May 13, 2010

Right now my son sits in his final day of high school. He will leave at 2:30, never to return as a student. I sound like a drama queen, I know. But this is what consumes my thoughts. I’m surprised how sad I am. I should be celebrating, right? Yes. And no.

My counselor friend Lucille Zimmerman says the graduation and transition of the first child is considered one of the most difficult and painful life transitions for the family. Based on the intensity of my emotions over the past twelve months, I concur.

It feels like a ripping, like someone is tearing off of a piece of me. I’m jagged, raw. And there is nothing I can do about it.

For me the ripping started just a few months before my oldest son’s 17th birthday, when he could finally drive himself to and from school, work, his friends’ houses. One morning he couldn’t wait for my chocolate chip pancakes for breakfast. The next he rushed out the door and said he didn’t have time, leaving a cold plate on the kitchen counter. One Friday night he curled up on our family room floor watching movies and eating pizza just as we’d done for 16 years. The next weekend he said he’d be hanging out with friends. He didn’t need us the same way anymore, didn’t want us the same way anymore. Almost overnight he became a man-child, every day more independent.

This is what we want as parents. We want our children to grow up, become responsible human beings, able to make their own way and be a positive force in our culture. Yes, we want this. I want this. But I didn’t anticipate the ripping necessary for my children to stand on his own. I didn’t know how much I would miss the days I once wished away but now can never get back.

As I write I’m trying to remember the last time my boys crawled into our bed on a Saturday morning, all legs and giggles and my husband and I moaning because of the 7 AM time on the clock. No matter how hard I rack my brain, I can’t remember it. Because I didn’t realize it was the last time. If I’d have known, we would have stayed there all day.

Do you ever wish you could go back? What memory would you revisit if you could?


  1. Elizabeth

    When my youngest was a baby I read an essay about how we celebrate our children's "firsts" and never notice the "lasts" until they are long past. It really hit me, and I was past a lot of the last with my oldest kids at that point (last time I picked them up and carried them, last time they fell asleep in my arms, last time they would hold my hand in public – except that one came back). Since then, I have tried to be a little more present to these little steps on the way. For example, when I was preparing for surgery last year and knew I wouldn't lift anything over 10 pounds for months, I was positive I would never pick up my then-8-year-old again, and I relished it while I could and even told him what I was doing. Now, a year later, he challenges me now and then and yep, I can still pick him up. Not sure when the last time will be, but we will probably both be laughing. When you ask what memory I would revisit, though, my mind goes straight to "Our Town" and the idea that we never really relish the ordinary moments the way we should.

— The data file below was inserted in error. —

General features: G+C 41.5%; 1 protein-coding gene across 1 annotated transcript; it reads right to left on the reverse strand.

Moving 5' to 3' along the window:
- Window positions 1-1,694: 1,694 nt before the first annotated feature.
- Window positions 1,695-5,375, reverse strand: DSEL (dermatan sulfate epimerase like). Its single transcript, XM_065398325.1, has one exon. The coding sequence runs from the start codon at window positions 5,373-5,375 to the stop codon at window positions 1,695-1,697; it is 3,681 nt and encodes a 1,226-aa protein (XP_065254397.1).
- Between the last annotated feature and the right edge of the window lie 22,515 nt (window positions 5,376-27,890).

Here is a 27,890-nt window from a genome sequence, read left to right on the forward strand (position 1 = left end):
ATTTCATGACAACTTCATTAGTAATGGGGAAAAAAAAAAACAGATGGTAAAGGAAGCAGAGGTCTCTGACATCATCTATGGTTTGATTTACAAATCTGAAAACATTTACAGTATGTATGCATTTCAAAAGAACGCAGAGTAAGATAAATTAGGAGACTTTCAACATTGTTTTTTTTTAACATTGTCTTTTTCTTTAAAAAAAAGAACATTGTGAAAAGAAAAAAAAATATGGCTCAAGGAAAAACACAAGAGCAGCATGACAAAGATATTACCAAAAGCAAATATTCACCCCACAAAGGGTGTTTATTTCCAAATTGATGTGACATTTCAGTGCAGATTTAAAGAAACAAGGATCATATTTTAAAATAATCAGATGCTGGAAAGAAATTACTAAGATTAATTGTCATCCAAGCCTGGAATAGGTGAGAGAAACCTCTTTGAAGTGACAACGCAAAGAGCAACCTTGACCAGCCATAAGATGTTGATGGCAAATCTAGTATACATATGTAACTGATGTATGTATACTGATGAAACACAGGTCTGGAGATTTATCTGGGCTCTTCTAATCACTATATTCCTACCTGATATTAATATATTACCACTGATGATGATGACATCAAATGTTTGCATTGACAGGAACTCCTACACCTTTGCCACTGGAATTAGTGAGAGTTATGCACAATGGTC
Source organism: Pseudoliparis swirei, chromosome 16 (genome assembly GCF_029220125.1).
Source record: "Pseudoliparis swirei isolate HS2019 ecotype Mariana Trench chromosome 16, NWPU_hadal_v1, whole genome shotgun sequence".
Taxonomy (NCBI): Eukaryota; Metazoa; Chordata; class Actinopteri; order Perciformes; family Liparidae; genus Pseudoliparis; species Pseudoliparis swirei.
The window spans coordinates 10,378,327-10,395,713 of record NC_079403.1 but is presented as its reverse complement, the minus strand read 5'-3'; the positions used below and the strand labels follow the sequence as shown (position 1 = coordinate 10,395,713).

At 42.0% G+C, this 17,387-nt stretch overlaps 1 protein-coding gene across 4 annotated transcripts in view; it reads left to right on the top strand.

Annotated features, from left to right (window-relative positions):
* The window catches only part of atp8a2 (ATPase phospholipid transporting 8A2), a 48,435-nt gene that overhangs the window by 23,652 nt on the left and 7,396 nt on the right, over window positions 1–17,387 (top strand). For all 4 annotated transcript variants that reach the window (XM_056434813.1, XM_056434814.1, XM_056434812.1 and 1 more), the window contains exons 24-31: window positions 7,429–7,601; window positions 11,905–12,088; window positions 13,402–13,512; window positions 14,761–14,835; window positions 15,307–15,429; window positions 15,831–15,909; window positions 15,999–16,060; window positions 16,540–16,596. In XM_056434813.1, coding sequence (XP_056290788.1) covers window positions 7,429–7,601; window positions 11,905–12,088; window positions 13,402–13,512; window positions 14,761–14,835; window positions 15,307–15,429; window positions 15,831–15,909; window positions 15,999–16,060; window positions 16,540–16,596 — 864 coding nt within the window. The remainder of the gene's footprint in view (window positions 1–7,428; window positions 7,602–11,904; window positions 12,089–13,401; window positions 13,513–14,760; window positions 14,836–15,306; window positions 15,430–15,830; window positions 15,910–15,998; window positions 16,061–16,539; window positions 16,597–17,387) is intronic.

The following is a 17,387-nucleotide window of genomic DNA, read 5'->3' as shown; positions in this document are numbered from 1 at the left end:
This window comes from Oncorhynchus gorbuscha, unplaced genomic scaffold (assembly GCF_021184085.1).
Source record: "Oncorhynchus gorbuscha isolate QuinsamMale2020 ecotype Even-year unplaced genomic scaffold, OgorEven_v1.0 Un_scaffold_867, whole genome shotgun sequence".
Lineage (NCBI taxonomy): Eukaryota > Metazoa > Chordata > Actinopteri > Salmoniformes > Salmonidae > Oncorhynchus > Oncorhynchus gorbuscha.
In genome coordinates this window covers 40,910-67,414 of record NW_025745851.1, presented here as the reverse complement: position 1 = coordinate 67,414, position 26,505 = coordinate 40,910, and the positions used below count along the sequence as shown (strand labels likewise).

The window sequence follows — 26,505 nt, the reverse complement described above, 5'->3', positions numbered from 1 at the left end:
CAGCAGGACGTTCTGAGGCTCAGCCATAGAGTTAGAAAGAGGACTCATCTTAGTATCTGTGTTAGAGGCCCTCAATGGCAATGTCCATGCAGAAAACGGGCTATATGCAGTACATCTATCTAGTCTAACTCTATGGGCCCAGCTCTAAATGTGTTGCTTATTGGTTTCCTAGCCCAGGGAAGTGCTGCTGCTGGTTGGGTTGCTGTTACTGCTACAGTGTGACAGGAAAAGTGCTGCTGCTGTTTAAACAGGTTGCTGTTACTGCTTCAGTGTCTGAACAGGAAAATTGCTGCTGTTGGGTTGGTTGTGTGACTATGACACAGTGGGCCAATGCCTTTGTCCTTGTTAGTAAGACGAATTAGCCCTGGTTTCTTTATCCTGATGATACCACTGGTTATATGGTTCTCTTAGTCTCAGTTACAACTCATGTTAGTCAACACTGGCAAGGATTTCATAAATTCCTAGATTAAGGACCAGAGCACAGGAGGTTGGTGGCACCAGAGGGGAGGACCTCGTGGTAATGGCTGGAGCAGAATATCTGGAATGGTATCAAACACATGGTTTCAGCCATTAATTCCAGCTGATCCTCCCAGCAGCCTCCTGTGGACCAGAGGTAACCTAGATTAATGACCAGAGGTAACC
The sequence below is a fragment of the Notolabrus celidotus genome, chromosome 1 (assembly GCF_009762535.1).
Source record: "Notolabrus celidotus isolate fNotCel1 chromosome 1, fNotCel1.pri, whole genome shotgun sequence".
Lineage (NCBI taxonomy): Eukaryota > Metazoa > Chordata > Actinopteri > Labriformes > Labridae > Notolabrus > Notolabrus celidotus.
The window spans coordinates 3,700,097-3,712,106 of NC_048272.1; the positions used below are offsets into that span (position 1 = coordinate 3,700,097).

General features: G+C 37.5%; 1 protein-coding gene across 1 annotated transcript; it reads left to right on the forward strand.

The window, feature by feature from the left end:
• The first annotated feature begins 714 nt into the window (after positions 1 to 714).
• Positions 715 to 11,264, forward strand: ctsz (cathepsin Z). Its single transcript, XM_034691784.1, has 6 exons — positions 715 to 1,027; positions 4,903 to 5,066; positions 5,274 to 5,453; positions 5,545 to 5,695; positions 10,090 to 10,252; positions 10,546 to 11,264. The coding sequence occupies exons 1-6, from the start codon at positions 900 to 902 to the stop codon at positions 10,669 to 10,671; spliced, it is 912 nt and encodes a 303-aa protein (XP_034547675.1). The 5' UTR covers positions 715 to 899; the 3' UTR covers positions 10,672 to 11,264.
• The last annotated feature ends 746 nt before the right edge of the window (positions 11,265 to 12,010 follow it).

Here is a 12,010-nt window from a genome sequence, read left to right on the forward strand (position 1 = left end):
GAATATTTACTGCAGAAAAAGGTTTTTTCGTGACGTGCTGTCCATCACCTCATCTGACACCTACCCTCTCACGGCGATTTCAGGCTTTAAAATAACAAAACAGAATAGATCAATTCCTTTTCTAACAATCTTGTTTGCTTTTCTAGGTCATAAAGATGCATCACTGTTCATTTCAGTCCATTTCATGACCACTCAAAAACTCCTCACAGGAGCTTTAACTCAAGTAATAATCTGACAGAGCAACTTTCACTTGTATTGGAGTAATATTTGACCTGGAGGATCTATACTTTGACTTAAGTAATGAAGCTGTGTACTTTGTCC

• Michele Cushatt

      I haven't thought about "Our Town" in such a long time. But you're absolutely right. Sums up the ache I feel perfectly. It's the ordinary moments, more than the exceptional ones, that I miss the most.

      P.S. I love picturing you picking up your "baby!"

  2. Maggie Gleeson

    I was misty-eyed a few sentences in-call me a drama queen too! It'll be a decade before we encounter this scenario, but I am reminded of its certainty. Thank you for sharing.

    • Michele Cushatt

      Glad I'm not the only dramatic one! Enjoy every moment, Maggie. I can't tell you how many times in the past few months I've wished I could go back and savoring every moment just a little bit more.

  3. Helen

    I've described this feeling myself, as the ripping away of the apron strings…. not neat cutting line, no effortless tugging – but a horrible r-i-p, almost as if the apron strings would draw blood as they left the apron. Did you read the poem I posted a week or so ago about letting go of my children….?

    • Michele Cushatt

      Yes, I did. I know you understand well what I'm talking about!

  4. @AshesNichole

    If only us kids knew what our parents went through when we grew up… We might have eased up on ya'll and been a little more understanding and loving. 🙁

    By the way… Love the picture!

    • Michele

      Hmmm … yes. I thought the same thing. 🙂 At least it didn’t take you very long to understand. I’ve been so proud of you this year, how kind and appreciative you are of others. Such a beautiful quality, Ash.


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